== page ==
We want to have homes, drive cars, raise children, love without hurting ourselves or one another. We want to fall over our feet and wipe our noses in public and yet still be loved, loved like a kitchen table or a big sweater and not like a glossy photo taken at the right angle. The Suburbs perhaps even more than Arcade Fire’s previous albums takes on this defiant, guilty longing for exactly the kind of simple existence from rock ‘n’ roll was traditionally supposed to free its youthful, angry audience. In the opening song on the album, lead singer Win Butler talks about his desire to have a daughter while he’s still young, “hold her hand, show her some beauty before it’s all gone.” Rock ‘n’ roll was supposed to be the music Dad couldn’t understand. Now it’s being sung by Dad, about being Dad.
If this is the case (and you should read the whole essay, it’s interesting) then perhaps it explains why I don’t think much of the album. Because as a description of being Dad it really sucks, worse even than a description of being not-Dad. As an aspiration of being Dad maybe it works, but anyone aspiring to Dadness on the terms above has got a few nasty surprises in store. The “love without hurting” stuff is poppycock for a start.
This relates to something that was lurking behind the Guardian column I wrote last week, about “grown-upness” in music, which contrasted the Arcade Fire with old disco records. I located grown-up-ness in disco’s mix of the goofy with the sophisticated, and the way it seemed able to switch between them without getting self-conscious about either. These ideas about disco were based on half-remembered and mangled Chuck Eddy pieces, but also on my own experience (such as it is) of ‘being grown-up’, which is of having to switch between sophistication and goofiness on a very regular basis. I am Dad, which is to say I am the person who makes up raps about Batman fighting a light monster and a boat monster on demand every night, and the person who pretends to know about social media in order to pay the mortgage, and the person who agonises and frets endlessly about his continued ability to do the mortgage stuff AND the Batman rapping stuff. And that’s even before I start thinking about how much I’m still the person I was before I was Dad.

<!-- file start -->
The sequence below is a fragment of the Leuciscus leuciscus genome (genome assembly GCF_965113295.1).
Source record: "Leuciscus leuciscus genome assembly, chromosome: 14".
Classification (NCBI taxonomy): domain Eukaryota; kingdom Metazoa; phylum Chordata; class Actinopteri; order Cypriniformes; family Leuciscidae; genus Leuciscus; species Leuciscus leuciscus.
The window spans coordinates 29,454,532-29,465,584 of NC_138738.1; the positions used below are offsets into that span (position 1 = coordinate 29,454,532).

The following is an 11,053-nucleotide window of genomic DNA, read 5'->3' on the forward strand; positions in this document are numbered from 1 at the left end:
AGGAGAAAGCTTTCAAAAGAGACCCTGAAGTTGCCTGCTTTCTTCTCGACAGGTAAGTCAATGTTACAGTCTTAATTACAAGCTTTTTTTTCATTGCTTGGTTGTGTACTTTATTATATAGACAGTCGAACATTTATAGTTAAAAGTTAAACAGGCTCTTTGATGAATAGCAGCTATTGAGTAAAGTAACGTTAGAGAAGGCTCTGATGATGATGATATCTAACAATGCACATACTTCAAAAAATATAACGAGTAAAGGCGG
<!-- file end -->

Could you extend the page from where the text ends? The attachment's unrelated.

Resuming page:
Now, I’m not saying being a parent makes you more mature than not being a parent. If nothing else it would be borderline offensive to claim some kind of magic breeder wisdom when making an argument about disco! But also I’m probably less mature - less smart, less well-read, less up-to-date, less coherent than I was five years ago because I have a lot less time and get a lot less sleep.
But being a parent does inescapably make you into a grown-up - as in, you are perceived to BE a grown-up by one or more other human beings, in fact you are the very definition of grown-up-dom no matter how much of a fuck-up you subjectively feel yourself to be or how little you care about the role. Assuming you’re planning to play some part in your kid’s life you are Grown-Up to them. And that Grown-Up is what eventually becomes the Dad this essay is talking about. Which is to say, a concept of Dadness, a symbol of Dadness which has nothing really at all to do with the actual experience of Dadness.
(So you have a symbolic suburbs standing in for a symbolic Dadness which is bundled up in the symbology of Nostalgia, blah blah blah - is it really any wonder I find this record a bit hollow? Lady Gaga - her AGAIN! - I can get with, she’s into dressing up and she goes “La-la-a-ha-ha” which is sort of what you might do if forced to extemporise in the middle of a Batman rap.)
So many wonderful angles from which to detest the Arcade Fire.
I’ll tell you one thing being a dad does help with: putting rock reviews and criticism into perspective (i.e. who cares).